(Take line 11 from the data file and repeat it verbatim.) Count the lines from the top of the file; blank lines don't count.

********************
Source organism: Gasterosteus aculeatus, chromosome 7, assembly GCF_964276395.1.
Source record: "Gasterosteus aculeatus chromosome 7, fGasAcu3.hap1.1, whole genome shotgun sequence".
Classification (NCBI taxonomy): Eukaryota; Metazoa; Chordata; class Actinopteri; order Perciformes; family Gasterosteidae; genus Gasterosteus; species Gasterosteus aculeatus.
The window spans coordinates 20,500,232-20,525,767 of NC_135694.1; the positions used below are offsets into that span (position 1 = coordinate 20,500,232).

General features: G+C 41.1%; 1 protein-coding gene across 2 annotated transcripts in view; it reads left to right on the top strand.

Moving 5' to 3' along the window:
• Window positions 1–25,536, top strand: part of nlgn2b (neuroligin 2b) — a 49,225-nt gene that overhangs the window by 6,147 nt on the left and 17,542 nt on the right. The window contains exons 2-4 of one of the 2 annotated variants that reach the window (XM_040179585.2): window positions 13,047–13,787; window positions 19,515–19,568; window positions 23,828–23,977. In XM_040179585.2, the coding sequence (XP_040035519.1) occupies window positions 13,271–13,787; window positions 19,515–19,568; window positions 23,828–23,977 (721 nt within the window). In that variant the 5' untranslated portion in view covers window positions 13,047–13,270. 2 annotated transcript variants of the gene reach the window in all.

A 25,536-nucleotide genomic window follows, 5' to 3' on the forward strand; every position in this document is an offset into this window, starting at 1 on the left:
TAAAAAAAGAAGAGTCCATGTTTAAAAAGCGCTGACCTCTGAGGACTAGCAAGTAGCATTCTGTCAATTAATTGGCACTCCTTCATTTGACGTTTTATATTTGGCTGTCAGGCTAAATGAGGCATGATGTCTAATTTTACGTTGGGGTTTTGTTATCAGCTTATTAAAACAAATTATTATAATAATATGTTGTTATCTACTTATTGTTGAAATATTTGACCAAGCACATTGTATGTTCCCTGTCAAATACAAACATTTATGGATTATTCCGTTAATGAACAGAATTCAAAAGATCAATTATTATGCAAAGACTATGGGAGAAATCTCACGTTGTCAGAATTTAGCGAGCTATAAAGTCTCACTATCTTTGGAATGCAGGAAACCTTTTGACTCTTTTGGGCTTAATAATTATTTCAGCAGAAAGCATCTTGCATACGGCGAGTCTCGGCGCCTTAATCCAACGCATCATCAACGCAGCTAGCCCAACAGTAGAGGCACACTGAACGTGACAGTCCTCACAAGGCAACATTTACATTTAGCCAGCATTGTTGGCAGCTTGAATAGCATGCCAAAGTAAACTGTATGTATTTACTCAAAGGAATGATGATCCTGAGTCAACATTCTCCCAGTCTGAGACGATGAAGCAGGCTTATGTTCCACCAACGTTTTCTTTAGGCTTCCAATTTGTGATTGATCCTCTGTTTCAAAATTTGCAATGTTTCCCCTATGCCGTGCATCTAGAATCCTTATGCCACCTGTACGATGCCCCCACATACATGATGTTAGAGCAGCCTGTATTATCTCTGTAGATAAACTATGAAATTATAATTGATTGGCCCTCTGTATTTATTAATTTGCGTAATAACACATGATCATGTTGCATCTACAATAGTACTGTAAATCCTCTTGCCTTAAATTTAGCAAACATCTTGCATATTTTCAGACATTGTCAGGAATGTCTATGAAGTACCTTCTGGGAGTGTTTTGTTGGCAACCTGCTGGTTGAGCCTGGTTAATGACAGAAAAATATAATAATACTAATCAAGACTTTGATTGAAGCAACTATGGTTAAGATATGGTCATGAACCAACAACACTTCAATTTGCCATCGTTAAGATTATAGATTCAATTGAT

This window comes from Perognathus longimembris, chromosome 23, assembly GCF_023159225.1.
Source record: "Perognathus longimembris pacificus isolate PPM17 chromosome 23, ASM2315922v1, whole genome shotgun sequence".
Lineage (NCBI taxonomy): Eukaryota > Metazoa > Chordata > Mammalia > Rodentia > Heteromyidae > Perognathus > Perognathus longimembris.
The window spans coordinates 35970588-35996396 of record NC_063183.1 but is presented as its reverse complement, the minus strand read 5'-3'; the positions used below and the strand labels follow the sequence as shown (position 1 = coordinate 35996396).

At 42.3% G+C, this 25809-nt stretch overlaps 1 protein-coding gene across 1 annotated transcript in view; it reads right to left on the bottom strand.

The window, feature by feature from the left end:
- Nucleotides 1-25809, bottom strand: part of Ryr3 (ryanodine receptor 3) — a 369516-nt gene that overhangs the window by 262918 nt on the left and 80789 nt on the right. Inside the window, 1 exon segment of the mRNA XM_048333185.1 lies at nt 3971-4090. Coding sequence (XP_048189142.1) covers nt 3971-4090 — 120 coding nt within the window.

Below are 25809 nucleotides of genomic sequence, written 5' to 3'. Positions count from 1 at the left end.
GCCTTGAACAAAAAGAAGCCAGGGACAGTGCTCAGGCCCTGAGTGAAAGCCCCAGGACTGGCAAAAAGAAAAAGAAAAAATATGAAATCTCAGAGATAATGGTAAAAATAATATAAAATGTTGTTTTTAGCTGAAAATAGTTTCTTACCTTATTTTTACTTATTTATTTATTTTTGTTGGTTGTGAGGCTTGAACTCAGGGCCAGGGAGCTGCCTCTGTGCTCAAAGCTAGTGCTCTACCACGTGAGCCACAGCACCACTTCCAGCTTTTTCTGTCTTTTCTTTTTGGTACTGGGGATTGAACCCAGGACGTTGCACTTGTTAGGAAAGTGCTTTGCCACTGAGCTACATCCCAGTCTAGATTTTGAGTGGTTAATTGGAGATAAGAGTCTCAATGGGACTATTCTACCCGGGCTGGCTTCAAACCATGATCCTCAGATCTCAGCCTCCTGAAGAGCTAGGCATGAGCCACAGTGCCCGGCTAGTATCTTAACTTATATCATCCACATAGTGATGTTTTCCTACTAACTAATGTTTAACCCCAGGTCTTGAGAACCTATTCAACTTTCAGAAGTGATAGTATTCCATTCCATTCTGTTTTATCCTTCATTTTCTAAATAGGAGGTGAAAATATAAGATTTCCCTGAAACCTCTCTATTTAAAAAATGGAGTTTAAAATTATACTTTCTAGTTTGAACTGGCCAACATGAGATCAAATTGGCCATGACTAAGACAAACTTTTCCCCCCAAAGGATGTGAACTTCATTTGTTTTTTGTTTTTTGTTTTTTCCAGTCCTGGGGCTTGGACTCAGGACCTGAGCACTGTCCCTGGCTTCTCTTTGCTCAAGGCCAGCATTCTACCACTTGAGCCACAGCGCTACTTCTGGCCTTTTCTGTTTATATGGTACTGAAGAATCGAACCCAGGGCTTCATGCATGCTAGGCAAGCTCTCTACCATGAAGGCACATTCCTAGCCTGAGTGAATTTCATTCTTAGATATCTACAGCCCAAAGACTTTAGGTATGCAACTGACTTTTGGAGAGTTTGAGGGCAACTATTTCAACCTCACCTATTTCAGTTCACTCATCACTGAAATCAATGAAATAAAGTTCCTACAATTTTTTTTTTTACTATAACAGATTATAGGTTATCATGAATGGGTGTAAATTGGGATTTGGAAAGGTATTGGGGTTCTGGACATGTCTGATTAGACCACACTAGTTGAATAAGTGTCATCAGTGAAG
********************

Source record: "Perognathus longimembris pacificus isolate PPM17 chromosome 23, ASM2315922v1, whole genome shotgun sequence".